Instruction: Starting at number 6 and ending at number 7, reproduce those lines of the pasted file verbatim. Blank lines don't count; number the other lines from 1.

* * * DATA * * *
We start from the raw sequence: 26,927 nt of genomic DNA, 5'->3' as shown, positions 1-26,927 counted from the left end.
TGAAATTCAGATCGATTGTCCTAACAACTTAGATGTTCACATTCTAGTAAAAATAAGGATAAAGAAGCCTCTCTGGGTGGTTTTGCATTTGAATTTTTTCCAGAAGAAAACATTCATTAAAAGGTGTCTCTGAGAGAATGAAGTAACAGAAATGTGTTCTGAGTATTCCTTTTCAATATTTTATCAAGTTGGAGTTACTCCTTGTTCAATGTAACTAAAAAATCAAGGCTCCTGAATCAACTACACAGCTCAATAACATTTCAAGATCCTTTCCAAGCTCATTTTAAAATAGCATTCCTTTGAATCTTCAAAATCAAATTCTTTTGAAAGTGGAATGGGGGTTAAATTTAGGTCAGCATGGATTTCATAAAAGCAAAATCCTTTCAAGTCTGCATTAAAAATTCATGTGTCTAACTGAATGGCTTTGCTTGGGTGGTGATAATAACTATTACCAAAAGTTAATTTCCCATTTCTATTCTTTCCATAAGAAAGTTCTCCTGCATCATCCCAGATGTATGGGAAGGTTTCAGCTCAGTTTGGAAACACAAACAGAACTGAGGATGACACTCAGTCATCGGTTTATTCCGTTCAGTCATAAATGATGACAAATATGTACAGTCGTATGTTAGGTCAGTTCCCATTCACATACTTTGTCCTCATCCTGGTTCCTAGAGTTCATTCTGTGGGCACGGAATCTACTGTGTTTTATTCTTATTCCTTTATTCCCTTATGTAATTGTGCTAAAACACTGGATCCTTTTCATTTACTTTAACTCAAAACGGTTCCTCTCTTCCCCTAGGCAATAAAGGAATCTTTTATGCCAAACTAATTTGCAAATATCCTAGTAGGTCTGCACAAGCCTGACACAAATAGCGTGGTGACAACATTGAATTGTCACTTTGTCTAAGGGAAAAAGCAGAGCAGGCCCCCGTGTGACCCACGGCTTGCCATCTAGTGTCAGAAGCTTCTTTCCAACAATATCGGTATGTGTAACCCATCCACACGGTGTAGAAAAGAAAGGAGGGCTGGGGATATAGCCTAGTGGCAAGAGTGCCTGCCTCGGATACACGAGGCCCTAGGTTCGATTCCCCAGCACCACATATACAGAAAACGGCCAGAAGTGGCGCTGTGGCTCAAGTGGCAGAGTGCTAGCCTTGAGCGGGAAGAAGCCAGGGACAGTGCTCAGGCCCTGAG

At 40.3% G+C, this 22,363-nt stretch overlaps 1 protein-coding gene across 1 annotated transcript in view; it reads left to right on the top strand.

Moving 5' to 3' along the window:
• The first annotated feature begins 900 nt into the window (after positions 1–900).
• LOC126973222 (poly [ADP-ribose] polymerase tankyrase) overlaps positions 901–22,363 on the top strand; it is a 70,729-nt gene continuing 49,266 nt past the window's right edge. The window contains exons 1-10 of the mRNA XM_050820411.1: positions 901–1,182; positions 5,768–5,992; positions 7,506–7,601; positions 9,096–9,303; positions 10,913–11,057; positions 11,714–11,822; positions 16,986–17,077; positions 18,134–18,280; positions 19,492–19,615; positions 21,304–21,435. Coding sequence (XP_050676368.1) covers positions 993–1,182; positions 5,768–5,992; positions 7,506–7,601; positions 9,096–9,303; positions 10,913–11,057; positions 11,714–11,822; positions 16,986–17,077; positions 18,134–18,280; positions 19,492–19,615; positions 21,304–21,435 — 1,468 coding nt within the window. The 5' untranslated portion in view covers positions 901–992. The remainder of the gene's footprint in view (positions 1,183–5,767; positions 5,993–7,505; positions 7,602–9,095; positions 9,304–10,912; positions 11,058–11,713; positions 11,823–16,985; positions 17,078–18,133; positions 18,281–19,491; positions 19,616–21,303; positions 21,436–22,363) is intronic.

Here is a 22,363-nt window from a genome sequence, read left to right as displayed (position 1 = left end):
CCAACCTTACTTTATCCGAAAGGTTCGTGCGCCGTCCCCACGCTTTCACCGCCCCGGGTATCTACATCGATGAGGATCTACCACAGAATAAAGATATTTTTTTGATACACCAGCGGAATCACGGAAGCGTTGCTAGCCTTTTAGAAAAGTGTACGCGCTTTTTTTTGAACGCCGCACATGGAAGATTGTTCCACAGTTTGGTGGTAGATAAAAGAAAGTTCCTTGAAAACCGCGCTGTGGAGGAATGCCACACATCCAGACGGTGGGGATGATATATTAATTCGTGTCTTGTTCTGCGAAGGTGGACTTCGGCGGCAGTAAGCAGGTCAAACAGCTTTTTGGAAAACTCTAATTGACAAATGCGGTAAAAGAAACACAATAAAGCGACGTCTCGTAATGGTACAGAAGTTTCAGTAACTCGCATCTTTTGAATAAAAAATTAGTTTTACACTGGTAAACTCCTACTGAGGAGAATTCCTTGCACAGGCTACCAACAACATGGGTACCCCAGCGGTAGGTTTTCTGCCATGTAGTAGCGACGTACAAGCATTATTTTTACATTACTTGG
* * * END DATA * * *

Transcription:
• LOC126973222 (poly [ADP-ribose] polymerase tankyrase) overlaps positions 901–22,363 on the top strand; it is a 70,729-nt gene continuing 49,266 nt past the window's right edge. The window contains exons 1-10 of the mRNA XM_050820411.1: positions 901–1,182; positions 5,768–5,992; positions 7,506–7,601; positions 9,096–9,303; positions 10,913–11,057; positions 11,714–11,822; positions 16,986–17,077; positions 18,134–18,280; positions 19,492–19,615; positions 21,304–21,435. Coding sequence (XP_050676368.1) covers positions 993–1,182; positions 5,768–5,992; positions 7,506–7,601; positions 9,096–9,303; positions 10,913–11,057; positions 11,714–11,822; positions 16,986–17,077; positions 18,134–18,280; positions 19,492–19,615; positions 21,304–21,435 — 1,468 coding nt within the window. The 5' untranslated portion in view covers positions 901–992. The remainder of the gene's footprint in view (positions 1,183–5,767; positions 5,993–7,505; positions 7,602–9,095; positions 9,304–10,912; positions 11,058–11,713; positions 11,823–16,985; positions 17,078–18,133; positions 18,281–19,491; positions 19,616–21,303; positions 21,436–22,363) is intronic.

Here is a 22,363-nt window from a genome sequence, read left to right as displayed (position 1 = left end):